Up to now this season, sides have looked at Northants in the fixture list and rubbed their hands with glee at a quick sixteen points. Here though it is more a case of two “horizontal heavyweights” with a glass chin, slugging it out… in a manner of speaking. Gloucestershire’s thin squad has been stretched to breaking point by injuries and unavailability and Andrew Tye’s bowling figures at Trent Bridge yesterday will have done nothing to convince the fans that his arrival will change things. Relief may be on the way as David Payne and Liam Norwell were in the 2nd XI today and, hopefully will be available for the second half of the season. In contrast, Northants must keep plugging away because the players who, largely, served them well last season, although the locals point to an excess of batting collapses, have not become poor ones overnight. The long and the short of it was that Gloucestershire rang the changes, the most radical being to drop the vice-captain, Jack Taylor (also on duty with the 2nd XI) and played just three specialist bowlers plus an assortment of batting and bowling all-rounders. This was the sort of decision that can backfire horribly if the conditions favour the batsmen or, alternatively, one of your specialists has a poor day. Suffice it to say that Ben Duckett went out of the blocks like a scalded cat. After a relatively sedate first two overs, Matt Taylor bowled the third to Duckett, which went: 44444. One suspects that the final dot ball was the batsman showing compassion. After 16 overs it was 97-0 and the decision to insert looked catastrophic. Then Craig Miles and Kieron Noema-Barnett bowled a couple of quiet overs and, out of the blue, Matt Taylor, whose first three overs had gone for 24, induced an edge from Ben Duckett: Gareth Roderick did the necessary behind the stumps and suddenly there was a wicket-maiden and the tenor of the game had changed. In his next over, Taylor Vasconcelos for a duck – 105-2. Noema-Barnett’s seemly inoffensive dibby-dobbers induced a return catch from Wakely – 112-3. Northants fans had seen promising positions collapse like a card house often enough, but Procter and Levi added 74 and, again, Gloucestershire started to wonder how they would ever take a wicket with the softening pink ball. Again, it was Taylor who broke though. One of the fastest bowlers in the County game, if he could only add accuracy to his pace because the scorebook only seemed to register one of three things when he bowled: “4”, “.”, or “w”. Adam Rossington got a fair selection of the first two varieties of scorebook entry before adding another “w” – 209-5 and the shine was coming off that fast start. Then Higgins added Levy, who had made 63 in the mayhem. Noema-Barnett lulled Zaib into a false sense of security and trapped him LBW while Steven Crook, no mean batsmen who, at one time, was talked of as a genuine England prospect, tried to shepherd the tail. Miles took Kleinveldt as we moved to some more normal chiselling of runs by the tail and, finally, just before the New Ball was due, Higgins added Crook and, with him, Northant’s chances of scoring 300. Gloucestershire eschewed the New Ball and Higgins knocked-over Hutton to leave Northants 282ao. Taylor finished with 4-70 and Higgins, 3-52.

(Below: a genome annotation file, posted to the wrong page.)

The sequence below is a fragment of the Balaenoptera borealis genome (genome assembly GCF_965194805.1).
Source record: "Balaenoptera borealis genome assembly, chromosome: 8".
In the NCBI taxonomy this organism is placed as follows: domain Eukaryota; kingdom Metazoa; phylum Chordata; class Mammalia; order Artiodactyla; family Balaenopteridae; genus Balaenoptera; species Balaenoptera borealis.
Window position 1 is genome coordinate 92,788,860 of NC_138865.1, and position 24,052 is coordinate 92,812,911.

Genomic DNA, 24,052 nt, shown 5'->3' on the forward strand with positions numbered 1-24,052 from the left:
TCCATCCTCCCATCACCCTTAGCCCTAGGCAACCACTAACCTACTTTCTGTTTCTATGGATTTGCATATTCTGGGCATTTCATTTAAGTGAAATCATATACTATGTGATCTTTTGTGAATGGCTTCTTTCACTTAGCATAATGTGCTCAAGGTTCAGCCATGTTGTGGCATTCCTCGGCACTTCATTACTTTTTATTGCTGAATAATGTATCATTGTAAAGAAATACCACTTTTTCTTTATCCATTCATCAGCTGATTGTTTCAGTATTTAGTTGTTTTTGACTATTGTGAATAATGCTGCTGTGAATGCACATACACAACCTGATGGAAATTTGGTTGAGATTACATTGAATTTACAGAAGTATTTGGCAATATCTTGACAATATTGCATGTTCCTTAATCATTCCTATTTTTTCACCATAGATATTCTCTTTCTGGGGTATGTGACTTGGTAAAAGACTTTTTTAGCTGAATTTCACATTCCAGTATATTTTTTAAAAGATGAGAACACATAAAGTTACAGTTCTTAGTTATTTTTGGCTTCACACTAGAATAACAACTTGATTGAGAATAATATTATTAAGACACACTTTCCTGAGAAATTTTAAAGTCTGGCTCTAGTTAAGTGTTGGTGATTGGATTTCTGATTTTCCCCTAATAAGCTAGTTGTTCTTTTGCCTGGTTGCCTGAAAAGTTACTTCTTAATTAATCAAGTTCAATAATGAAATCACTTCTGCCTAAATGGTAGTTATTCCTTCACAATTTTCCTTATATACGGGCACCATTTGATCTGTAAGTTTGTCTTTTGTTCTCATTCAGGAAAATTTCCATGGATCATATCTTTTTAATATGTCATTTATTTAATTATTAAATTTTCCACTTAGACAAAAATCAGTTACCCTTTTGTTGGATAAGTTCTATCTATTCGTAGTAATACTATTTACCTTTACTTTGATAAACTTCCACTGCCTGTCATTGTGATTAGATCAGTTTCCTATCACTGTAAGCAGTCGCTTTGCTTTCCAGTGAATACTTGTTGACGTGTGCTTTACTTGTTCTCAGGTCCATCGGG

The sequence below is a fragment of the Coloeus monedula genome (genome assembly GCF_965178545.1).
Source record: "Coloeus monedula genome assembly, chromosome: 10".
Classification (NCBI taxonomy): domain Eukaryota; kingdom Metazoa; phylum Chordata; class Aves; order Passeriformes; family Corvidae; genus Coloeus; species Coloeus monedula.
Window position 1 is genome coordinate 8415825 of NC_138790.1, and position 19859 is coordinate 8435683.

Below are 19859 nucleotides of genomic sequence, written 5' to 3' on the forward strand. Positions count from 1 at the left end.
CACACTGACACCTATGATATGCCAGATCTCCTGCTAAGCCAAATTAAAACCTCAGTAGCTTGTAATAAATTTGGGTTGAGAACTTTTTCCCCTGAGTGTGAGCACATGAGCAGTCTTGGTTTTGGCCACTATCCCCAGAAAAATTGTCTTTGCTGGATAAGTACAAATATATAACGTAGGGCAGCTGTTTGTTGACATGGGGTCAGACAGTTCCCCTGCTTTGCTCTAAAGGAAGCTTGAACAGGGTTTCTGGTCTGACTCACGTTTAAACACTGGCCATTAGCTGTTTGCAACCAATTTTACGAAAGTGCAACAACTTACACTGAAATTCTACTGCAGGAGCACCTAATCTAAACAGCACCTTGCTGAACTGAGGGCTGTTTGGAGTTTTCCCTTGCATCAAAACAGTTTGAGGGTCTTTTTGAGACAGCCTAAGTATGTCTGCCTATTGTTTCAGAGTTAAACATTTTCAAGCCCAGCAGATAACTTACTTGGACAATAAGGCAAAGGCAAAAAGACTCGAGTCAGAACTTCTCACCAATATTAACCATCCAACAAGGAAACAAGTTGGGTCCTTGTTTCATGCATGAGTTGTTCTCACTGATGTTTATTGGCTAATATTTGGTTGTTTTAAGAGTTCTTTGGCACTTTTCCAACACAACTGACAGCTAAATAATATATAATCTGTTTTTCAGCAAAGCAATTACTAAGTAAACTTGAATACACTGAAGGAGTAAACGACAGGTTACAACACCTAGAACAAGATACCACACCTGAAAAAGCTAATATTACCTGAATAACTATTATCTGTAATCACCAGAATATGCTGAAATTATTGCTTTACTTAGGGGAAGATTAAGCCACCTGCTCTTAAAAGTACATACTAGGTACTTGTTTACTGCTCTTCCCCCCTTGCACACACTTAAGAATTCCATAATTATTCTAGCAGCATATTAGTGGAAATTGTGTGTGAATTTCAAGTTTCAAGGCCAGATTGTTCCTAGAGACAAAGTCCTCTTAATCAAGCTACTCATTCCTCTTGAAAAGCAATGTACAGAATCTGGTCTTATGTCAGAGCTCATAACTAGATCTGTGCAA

This left Gloucestershire a trick 13 overs to face. The cynics among the Gloucestershire fans felt that it could be getting close to the follow-on by the Close. Benny Howell and Chris Dent though batted calmly and seemed to have averted the crisis until the scheduled antepenultimate ball of the day, bowled by Crook, got through Chris Dent and trapped him LBW. Gloucestershire start the second day 25-1 and, on the morrow, we will see which of these two pugilists has the more fragile glass chin!
6/20/2018 0 Comments
By Mark Kidger (@MarkFromMadrid)
Glory be!!! The ECB’s fixture computer has arranged a game for all eighteen First Class counties. No excuses. No cop-outs. Everyone plays on the same days (although not the same hours, as one Division 1 and one Division 2 game are Day/Night, albeit almost at the summer solstice, when there is still natural light at 10pm). Of course, simultaneous with this round of matches we have the England v Australia ODIs and a tri-series between the England Lions and India A and West Indies A. The result is that many counties are seriously understrength: Yorkshire, for example, contribute SEVEN players to the two England squads.
We also have the rather neat situation where the top four and the bottom four in Division One battle among themselves. This leads to a number of crunch, dog-eat-dog games. At the top, second plays first and third plays fourth. At the bottom, it is eighth against fifth and seventh against sixth in the bargain basement. To the winners, the spoils! To the losers, some heartache come Saturday evening, as this round may well make or break the season for various sides.